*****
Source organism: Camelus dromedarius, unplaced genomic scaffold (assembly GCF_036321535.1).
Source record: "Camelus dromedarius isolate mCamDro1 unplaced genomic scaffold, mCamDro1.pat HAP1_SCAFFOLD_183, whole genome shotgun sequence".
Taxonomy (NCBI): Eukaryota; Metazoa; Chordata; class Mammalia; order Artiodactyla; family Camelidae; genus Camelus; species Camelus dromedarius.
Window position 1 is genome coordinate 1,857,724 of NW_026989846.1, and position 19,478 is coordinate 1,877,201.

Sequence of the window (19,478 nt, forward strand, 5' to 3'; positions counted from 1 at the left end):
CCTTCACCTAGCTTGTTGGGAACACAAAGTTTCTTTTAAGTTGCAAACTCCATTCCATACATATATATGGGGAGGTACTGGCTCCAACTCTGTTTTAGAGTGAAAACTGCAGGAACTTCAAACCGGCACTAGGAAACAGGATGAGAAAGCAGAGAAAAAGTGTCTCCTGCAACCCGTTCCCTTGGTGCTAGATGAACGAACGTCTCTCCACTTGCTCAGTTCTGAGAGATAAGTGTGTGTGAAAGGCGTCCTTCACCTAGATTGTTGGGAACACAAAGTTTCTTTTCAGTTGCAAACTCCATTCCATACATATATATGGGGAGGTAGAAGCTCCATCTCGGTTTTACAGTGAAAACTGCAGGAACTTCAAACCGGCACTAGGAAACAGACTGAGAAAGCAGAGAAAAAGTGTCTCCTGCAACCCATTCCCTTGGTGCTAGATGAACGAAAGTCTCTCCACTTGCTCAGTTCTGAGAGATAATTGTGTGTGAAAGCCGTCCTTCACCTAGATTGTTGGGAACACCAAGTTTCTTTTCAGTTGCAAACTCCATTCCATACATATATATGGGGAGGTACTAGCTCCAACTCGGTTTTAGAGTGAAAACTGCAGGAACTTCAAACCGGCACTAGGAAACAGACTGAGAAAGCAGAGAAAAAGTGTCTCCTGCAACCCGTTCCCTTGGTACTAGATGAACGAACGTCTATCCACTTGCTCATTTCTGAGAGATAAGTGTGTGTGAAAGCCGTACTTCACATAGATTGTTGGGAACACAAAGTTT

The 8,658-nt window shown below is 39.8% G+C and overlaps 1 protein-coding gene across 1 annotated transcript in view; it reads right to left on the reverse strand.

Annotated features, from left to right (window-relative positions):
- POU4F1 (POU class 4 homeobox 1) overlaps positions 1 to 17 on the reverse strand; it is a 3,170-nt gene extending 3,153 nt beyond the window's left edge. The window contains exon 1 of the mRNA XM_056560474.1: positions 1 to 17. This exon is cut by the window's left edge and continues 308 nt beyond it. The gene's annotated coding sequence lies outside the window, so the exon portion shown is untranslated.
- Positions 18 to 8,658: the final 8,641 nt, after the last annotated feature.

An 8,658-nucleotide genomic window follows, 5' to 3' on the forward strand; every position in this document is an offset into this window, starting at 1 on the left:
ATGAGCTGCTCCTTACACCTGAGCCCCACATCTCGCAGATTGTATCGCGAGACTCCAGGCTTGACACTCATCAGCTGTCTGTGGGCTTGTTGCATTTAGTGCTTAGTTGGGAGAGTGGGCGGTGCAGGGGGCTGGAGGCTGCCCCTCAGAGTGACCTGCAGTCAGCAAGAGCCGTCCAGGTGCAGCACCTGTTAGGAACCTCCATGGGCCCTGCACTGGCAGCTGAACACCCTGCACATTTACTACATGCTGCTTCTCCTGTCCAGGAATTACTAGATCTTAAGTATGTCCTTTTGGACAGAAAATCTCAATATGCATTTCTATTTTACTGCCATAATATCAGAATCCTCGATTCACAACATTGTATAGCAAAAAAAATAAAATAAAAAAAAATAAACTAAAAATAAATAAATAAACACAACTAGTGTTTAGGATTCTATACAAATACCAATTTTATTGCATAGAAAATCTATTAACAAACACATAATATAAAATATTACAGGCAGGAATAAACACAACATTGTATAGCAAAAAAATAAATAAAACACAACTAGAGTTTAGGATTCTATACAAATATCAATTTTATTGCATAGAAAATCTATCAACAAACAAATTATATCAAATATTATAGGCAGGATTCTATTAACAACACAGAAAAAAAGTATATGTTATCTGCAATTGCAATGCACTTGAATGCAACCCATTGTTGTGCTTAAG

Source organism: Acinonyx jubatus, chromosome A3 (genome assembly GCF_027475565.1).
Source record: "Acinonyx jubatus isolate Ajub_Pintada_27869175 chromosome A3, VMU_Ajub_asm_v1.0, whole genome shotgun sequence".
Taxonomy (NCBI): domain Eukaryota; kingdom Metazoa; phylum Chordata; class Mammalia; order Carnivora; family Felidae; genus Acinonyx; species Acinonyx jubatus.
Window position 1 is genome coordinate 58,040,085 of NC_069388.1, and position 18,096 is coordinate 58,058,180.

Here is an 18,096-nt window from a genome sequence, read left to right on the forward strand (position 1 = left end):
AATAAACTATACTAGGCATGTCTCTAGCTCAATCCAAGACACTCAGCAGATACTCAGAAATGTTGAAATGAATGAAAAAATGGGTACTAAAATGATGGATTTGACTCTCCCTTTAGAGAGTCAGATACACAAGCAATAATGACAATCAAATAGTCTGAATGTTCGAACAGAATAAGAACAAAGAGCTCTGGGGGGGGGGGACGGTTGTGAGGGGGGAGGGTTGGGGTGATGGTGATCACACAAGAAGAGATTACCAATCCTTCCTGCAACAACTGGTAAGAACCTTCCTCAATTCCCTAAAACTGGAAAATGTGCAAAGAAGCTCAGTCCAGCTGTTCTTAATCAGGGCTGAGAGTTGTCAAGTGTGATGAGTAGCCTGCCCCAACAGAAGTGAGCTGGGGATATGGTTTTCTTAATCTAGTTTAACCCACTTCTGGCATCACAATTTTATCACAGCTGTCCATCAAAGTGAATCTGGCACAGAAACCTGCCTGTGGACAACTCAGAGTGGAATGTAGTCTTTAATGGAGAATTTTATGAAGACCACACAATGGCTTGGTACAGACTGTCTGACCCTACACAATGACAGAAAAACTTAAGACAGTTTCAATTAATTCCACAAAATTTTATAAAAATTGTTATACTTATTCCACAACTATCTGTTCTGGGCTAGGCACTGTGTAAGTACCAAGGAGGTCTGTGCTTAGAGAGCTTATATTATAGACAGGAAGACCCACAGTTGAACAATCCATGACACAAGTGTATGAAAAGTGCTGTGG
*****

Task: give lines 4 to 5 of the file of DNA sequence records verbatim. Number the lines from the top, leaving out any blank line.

Window position 1 is genome coordinate 1,857,724 of NW_026989846.1, and position 19,478 is coordinate 1,877,201.

Sequence of the window (19,478 nt, forward strand, 5' to 3'; positions counted from 1 at the left end):